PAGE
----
Comments

  1. Love this!! I never knew you won a typing competition, Mrs Speedy Fingers. I also sometime use a pen. For five minutes. Then I think 'Too slow!' Fascinating how things have changed . Throughly enjoyable post, as ever.

    ReplyDelete
    Replies
    1. It was very weird, the typing competition - it was at a fair on a field in Kingston and a local company which trained people on software ran the competition as a kind of advertising for their courses. They'd set up a computer and keyboard for the purpose. I turned up at 4.30 just as they were packing it all up and thought they already had their winner. I don't know who that person was but I've always felt I should apologise ;)

      Delete
  2. You brought back fond memories, Fran.
    We made quills that we then had to use in Junior school - although I seem to remember it was dip-wipe-scratch-scratch-blot! I can still picture the precise cuts to carve the nib and the delight at watching the natural capillary action as the ink moved up the shaft.
    My mum always swore that my brother and I learned to read and write by playing on her old typewriter. Before going to university, I learned (from a book) basic touch typing, sadly never building my little finger muscles sufficiently enough to pass beyond eight digit typing, but it came in extremely helpful. I remember with love the lightweight, bright blue, manual typewriter, with its clip on lid and carrying handle, that I proudly set up on my table.
    Like you, I now mix up my writing between keyboard and pen and notebook. I could only really use the latter for my prayer journal for those reasons of slow thought and consideration that you lay out here.

    ReplyDelete
    Replies
    1. Yes, I had one of those little typewriters, too, at home, that folded up into its own case. I was very proud of it. I've never made a quill, though! I'm sure the making of Biros isn't half so charming.

      Delete
  3. Fun as usual Fran! After Uni I took a Personal Assistants' Course (to avoid the inevitable teaching...!) but my typing is terrible, whereas Office Management was my best subject! It is partly the little finger problem which Liz M mentioned. But having never got the hang of piano keys I think it is also hand-hand co-ordination: better at blowing or scraping musical instruments... Nowadays I scribble with a fibre pen then dictate, editing as I go sometimes.

    ReplyDelete
    Replies
    1. Thanks, Clare - glad you enjoyed the post. On my med sec course we did Office Management too, Pitman Shorthand, Anatomy & Physiology, and also Medical Terminology which fascinated me! (all the Greek/Latin prefixes and suffixes that your lovely husband would know about). The typing speed has stayed with me. The shorthand .... hm ...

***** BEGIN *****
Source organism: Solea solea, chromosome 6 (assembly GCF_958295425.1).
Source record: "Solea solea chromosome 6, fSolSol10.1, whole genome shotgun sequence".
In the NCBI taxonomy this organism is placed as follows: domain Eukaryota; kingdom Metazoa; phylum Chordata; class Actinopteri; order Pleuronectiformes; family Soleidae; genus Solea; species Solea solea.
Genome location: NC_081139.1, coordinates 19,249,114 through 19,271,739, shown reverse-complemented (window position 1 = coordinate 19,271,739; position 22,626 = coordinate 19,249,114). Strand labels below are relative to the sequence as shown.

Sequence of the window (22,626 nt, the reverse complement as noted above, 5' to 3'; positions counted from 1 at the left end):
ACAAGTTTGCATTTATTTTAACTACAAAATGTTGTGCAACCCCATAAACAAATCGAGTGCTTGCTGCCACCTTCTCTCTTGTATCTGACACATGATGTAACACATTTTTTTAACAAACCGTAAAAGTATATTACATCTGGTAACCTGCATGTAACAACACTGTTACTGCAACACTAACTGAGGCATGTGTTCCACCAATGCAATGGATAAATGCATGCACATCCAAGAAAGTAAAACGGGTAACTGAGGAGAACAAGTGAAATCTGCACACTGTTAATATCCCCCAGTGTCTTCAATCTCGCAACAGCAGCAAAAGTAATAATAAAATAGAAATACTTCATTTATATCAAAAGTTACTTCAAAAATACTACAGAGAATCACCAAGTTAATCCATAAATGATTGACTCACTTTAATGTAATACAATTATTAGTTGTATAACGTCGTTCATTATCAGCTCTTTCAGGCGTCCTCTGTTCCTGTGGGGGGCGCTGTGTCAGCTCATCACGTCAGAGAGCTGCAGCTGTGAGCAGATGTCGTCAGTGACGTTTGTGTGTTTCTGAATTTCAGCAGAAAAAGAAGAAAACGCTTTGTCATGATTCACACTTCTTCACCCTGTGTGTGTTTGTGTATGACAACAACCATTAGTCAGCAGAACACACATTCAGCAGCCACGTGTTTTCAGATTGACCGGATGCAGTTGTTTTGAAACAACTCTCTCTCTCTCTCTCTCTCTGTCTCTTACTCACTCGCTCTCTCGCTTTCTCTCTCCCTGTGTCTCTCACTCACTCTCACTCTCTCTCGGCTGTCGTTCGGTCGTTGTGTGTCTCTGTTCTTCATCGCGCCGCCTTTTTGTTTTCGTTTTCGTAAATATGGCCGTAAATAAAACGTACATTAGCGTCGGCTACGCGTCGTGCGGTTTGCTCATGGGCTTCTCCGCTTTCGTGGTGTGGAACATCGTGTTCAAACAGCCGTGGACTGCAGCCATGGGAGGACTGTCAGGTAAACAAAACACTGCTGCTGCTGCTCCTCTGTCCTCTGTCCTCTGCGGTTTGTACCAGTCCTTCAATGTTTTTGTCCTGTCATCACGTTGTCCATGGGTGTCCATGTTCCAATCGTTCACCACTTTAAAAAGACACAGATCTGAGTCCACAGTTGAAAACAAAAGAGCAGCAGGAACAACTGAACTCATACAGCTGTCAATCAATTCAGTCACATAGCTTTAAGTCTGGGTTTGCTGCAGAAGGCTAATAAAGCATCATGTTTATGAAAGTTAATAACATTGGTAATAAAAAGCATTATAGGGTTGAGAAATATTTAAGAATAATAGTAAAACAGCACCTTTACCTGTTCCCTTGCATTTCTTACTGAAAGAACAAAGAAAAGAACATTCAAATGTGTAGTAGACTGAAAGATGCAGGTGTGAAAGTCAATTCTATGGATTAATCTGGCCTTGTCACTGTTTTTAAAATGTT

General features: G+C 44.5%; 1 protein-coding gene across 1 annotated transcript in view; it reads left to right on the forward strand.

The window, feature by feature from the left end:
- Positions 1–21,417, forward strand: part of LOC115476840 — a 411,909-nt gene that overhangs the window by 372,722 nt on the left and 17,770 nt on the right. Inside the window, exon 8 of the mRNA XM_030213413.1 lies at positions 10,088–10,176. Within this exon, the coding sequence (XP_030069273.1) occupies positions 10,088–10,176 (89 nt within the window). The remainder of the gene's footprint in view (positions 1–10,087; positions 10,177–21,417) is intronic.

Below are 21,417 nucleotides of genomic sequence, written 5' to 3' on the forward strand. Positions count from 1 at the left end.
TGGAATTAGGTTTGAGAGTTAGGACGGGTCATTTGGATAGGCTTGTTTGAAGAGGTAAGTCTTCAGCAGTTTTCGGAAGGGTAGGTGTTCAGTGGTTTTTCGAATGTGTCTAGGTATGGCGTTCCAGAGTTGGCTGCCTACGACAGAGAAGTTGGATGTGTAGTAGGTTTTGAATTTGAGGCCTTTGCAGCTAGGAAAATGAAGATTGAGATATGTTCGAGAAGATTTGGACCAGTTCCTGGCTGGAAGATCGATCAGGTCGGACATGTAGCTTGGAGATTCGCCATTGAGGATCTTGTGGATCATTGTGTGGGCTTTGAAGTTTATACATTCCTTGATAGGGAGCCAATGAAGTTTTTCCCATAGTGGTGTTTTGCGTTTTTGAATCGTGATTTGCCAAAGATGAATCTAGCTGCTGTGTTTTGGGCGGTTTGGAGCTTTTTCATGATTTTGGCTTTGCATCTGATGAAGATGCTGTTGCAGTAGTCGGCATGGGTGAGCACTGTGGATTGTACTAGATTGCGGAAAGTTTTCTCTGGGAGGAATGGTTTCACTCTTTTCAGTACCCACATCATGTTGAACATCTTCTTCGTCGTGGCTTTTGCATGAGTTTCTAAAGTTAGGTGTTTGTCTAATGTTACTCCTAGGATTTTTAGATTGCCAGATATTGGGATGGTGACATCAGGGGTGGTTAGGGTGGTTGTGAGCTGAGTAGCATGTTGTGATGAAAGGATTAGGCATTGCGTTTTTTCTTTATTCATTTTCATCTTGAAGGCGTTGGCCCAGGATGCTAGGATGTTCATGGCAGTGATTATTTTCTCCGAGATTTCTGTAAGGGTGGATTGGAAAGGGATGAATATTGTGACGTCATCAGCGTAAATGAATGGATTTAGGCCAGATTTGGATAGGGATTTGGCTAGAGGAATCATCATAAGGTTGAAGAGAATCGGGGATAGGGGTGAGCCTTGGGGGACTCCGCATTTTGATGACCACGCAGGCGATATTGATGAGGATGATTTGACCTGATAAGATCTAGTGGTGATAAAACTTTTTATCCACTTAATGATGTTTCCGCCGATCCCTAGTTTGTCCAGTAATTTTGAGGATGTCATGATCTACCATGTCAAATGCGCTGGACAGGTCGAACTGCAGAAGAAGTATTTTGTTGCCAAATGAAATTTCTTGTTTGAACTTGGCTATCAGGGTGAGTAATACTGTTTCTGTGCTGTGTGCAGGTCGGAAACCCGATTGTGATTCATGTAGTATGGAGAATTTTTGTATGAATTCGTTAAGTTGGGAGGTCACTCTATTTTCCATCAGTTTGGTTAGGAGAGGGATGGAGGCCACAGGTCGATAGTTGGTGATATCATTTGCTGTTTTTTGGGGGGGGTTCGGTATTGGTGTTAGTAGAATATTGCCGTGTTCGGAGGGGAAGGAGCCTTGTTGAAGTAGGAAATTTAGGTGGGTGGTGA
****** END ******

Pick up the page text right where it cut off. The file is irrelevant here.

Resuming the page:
Delete
  4. WordStar!!!! That brought back memories. I went to a secretarial college and learned to touch type on a real typewriter. I remember the electric typewriters which made you feel like the fastest typist in the world. We had one at a job where you could type a paragraph then press something which made it all spring into life and print the whole thing out. I loved this blog! So funny and true. Do you remember Nota Bene? That was some sort of word processing package too. I learned on an Apricot. That's a fruity blast from the past.

    ReplyDelete
    Replies
    1. Thanks, Ruth! Glad you liked the post. No, I don't think I came across Nota Bene, or Apricots. I lived a narrow life in those days!

      Delete
  5. I really enjoyed this, Fran. I was never a touch typist and moved happily from a small folding type writer to an Amstrad Computer. Does any one remember them? I learnt to use it by following chapter after chapter of a thick book. I wish modern "things" had instruction books and didn't tell you to go on to the website when you have a problem - as the problem is how to do just that !

    ReplyDelete
    Replies
    1. Thanks so much, Shirley. I know what you mean about instruction books. I miss them too!

      Delete
  6. Great post, Fran! I was in one of my favourite Barnabus charity shop yesterday and they had a beautiful vintage 1937 typewriter in the window for £45! I was so tempted to buy it! There is something special about that old machine though, I expect, it was taken for granted in its day just as we take our MacBooks for granted today. Do you think, one day in the future, people will look back at the MacBook and marvel at its workmanship? I wonder...

    ReplyDelete
    Replies
    1. Thanks, Nikki, for reading and commenting. I think you're right - an old typewriter has a charm that an old MacBook never will. Just like vintage cars, or telephones, or radios. So much more interesting, design-wise.

      Delete

Post a comment